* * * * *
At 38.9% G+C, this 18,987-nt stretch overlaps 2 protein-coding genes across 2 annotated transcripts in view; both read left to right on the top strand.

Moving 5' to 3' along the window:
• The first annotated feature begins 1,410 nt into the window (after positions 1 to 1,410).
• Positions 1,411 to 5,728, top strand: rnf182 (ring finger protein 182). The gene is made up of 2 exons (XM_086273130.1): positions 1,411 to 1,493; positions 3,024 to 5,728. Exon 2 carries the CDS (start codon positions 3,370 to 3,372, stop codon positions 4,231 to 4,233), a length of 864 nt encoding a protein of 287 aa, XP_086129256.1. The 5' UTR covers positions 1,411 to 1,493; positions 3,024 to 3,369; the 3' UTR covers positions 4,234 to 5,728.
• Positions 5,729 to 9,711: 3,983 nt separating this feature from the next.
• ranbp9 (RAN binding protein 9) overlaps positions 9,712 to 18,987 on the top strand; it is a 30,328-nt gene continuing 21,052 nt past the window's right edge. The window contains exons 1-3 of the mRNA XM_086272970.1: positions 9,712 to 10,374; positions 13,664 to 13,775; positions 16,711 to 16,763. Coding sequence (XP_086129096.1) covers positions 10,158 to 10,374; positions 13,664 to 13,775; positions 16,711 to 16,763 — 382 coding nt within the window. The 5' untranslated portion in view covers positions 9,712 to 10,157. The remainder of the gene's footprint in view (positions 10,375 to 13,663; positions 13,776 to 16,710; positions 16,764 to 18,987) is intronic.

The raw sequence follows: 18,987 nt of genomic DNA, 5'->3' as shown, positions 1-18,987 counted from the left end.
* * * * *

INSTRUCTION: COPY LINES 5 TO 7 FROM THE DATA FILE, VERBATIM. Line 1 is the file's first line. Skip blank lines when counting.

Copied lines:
• Positions 5,729 to 9,711: 3,983 nt separating this feature from the next.
• ranbp9 (RAN binding protein 9) overlaps positions 9,712 to 18,987 on the top strand; it is a 30,328-nt gene continuing 21,052 nt past the window's right edge. The window contains exons 1-3 of the mRNA XM_086272970.1: positions 9,712 to 10,374; positions 13,664 to 13,775; positions 16,711 to 16,763. Coding sequence (XP_086129096.1) covers positions 10,158 to 10,374; positions 13,664 to 13,775; positions 16,711 to 16,763 — 382 coding nt within the window. The 5' untranslated portion in view covers positions 9,712 to 10,157. The remainder of the gene's footprint in view (positions 10,375 to 13,663; positions 13,776 to 16,710; positions 16,764 to 18,987) is intronic.

The raw sequence follows: 18,987 nt of genomic DNA, 5'->3' as shown, positions 1-18,987 counted from the left end.